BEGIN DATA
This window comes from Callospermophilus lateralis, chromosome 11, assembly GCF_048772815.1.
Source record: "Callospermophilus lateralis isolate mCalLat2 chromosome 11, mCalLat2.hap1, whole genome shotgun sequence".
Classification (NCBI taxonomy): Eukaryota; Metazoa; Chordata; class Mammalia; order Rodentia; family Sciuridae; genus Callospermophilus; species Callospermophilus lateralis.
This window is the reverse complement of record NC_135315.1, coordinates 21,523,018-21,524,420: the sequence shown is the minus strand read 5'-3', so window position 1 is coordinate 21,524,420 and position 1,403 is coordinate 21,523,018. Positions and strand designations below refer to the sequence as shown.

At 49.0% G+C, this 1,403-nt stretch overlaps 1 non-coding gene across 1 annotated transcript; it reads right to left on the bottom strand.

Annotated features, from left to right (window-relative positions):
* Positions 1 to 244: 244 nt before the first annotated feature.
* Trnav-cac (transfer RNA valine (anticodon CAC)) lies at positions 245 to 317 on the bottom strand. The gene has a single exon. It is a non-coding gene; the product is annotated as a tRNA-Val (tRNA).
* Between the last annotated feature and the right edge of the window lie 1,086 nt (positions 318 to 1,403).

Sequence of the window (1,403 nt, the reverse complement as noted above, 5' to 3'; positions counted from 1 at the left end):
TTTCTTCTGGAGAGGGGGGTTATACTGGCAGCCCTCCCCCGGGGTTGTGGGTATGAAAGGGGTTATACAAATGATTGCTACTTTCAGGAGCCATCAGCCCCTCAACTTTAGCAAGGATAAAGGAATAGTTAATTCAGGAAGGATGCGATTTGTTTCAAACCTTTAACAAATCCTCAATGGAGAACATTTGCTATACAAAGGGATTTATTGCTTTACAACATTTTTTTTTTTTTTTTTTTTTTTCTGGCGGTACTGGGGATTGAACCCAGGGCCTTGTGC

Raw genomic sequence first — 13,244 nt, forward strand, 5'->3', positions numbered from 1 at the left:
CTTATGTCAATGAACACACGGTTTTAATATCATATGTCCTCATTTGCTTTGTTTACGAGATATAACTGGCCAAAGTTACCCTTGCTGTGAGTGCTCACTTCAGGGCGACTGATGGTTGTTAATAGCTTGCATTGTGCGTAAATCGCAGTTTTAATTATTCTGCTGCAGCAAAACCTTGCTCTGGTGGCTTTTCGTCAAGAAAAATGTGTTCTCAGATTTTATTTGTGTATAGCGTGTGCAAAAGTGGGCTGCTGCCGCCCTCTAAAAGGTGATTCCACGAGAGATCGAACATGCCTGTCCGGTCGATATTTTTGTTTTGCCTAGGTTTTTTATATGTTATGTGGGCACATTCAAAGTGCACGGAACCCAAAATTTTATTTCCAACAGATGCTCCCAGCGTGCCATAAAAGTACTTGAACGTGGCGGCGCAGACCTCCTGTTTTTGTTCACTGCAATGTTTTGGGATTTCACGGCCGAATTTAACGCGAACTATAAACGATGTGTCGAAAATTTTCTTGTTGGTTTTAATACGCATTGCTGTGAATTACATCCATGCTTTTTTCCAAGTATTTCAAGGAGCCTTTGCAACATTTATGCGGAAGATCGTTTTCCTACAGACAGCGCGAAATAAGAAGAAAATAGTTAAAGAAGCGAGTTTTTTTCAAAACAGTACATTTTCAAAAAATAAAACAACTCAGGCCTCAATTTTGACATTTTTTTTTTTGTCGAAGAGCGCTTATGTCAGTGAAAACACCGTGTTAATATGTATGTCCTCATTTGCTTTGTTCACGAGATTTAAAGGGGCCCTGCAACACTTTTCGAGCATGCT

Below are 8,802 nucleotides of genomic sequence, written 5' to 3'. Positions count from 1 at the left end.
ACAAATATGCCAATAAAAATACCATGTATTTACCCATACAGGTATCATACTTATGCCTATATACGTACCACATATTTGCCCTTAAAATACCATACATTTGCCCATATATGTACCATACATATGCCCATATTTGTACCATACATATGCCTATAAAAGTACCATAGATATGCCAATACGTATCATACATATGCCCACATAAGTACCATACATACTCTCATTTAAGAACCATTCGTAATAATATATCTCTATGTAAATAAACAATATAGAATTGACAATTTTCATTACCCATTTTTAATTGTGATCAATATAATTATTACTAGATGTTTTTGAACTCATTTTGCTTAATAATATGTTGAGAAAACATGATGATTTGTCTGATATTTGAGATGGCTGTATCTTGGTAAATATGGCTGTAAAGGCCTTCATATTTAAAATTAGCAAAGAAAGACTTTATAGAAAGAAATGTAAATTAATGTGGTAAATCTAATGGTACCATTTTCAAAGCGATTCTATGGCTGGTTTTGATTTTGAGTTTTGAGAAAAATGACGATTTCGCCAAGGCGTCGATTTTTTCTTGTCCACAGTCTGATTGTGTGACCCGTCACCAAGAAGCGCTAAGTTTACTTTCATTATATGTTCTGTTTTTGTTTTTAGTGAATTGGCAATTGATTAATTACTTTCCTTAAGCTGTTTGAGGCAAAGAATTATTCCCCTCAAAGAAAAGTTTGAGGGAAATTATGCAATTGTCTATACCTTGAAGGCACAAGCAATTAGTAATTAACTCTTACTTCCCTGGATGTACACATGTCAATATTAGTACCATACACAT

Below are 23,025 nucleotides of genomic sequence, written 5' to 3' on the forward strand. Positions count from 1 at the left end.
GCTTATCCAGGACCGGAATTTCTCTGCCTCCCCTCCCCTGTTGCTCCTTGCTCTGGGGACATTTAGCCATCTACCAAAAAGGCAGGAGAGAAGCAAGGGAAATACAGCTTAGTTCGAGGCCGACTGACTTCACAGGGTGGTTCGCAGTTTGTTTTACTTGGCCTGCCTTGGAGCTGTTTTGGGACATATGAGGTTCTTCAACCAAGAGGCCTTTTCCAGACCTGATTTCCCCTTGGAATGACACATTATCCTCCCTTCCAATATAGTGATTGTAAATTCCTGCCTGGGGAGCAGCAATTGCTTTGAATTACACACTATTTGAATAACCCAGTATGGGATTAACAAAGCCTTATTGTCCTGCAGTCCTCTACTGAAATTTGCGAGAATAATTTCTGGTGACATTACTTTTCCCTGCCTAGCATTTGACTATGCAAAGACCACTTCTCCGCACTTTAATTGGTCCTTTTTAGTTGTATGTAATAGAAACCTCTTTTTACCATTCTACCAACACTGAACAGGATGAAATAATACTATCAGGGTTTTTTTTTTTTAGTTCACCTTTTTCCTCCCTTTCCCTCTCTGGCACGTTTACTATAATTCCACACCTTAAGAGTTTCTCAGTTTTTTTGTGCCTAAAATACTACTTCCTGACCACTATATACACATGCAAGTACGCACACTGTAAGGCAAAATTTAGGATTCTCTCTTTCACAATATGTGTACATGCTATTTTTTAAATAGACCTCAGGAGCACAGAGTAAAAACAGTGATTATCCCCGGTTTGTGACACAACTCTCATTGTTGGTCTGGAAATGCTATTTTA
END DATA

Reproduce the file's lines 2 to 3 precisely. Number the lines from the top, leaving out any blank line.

Source record: "Callospermophilus lateralis isolate mCalLat2 chromosome 11, mCalLat2.hap1, whole genome shotgun sequence".
Classification (NCBI taxonomy): Eukaryota; Metazoa; Chordata; class Mammalia; order Rodentia; family Sciuridae; genus Callospermophilus; species Callospermophilus lateralis.